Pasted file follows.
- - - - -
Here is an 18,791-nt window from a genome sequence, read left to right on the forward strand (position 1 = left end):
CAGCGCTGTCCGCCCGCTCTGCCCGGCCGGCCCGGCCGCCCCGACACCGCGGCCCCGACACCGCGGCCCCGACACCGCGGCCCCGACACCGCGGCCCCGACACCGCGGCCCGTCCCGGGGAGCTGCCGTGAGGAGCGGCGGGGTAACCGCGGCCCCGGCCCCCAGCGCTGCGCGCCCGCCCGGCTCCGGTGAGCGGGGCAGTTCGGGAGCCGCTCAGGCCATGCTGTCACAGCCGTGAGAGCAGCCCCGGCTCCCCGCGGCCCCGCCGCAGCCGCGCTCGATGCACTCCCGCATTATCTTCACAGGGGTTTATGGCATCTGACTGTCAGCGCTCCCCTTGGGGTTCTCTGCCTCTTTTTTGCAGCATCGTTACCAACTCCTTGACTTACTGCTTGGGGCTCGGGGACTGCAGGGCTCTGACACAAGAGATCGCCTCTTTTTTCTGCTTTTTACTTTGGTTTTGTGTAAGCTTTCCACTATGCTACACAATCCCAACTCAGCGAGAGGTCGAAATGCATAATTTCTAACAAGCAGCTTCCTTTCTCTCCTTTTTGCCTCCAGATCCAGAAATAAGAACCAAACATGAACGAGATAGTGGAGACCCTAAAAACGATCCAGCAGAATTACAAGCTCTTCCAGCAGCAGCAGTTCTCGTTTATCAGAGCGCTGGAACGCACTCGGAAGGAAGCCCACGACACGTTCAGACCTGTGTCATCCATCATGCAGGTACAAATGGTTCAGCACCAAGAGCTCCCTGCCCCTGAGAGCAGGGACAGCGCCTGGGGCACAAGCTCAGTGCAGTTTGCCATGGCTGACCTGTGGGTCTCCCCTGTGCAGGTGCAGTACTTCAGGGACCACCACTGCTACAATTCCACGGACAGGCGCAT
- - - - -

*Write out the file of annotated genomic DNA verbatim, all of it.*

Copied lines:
Here is an 18,791-nt window from a genome sequence, read left to right on the forward strand (position 1 = left end):
CAGCGCTGTCCGCCCGCTCTGCCCGGCCGGCCCGGCCGCCCCGACACCGCGGCCCCGACACCGCGGCCCCGACACCGCGGCCCCGACACCGCGGCCCCGACACCGCGGCCCGTCCCGGGGAGCTGCCGTGAGGAGCGGCGGGGTAACCGCGGCCCCGGCCCCCAGCGCTGCGCGCCCGCCCGGCTCCGGTGAGCGGGGCAGTTCGGGAGCCGCTCAGGCCATGCTGTCACAGCCGTGAGAGCAGCCCCGGCTCCCCGCGGCCCCGCCGCAGCCGCGCTCGATGCACTCCCGCATTATCTTCACAGGGGTTTATGGCATCTGACTGTCAGCGCTCCCCTTGGGGTTCTCTGCCTCTTTTTTGCAGCATCGTTACCAACTCCTTGACTTACTGCTTGGGGCTCGGGGACTGCAGGGCTCTGACACAAGAGATCGCCTCTTTTTTCTGCTTTTTACTTTGGTTTTGTGTAAGCTTTCCACTATGCTACACAATCCCAACTCAGCGAGAGGTCGAAATGCATAATTTCTAACAAGCAGCTTCCTTTCTCTCCTTTTTGCCTCCAGATCCAGAAATAAGAACCAAACATGAACGAGATAGTGGAGACCCTAAAAACGATCCAGCAGAATTACAAGCTCTTCCAGCAGCAGCAGTTCTCGTTTATCAGAGCGCTGGAACGCACTCGGAAGGAAGCCCACGACACGTTCAGACCTGTGTCATCCATCATGCAGGTACAAATGGTTCAGCACCAAGAGCTCCCTGCCCCTGAGAGCAGGGACAGCGCCTGGGGCACAAGCTCAGTGCAGTTTGCCATGGCTGACCTGTGGGTCTCCCCTGTGCAGGTGCAGTACTTCAGGGACCACCACTGCTACAATTCCACGGACAGGCGCAT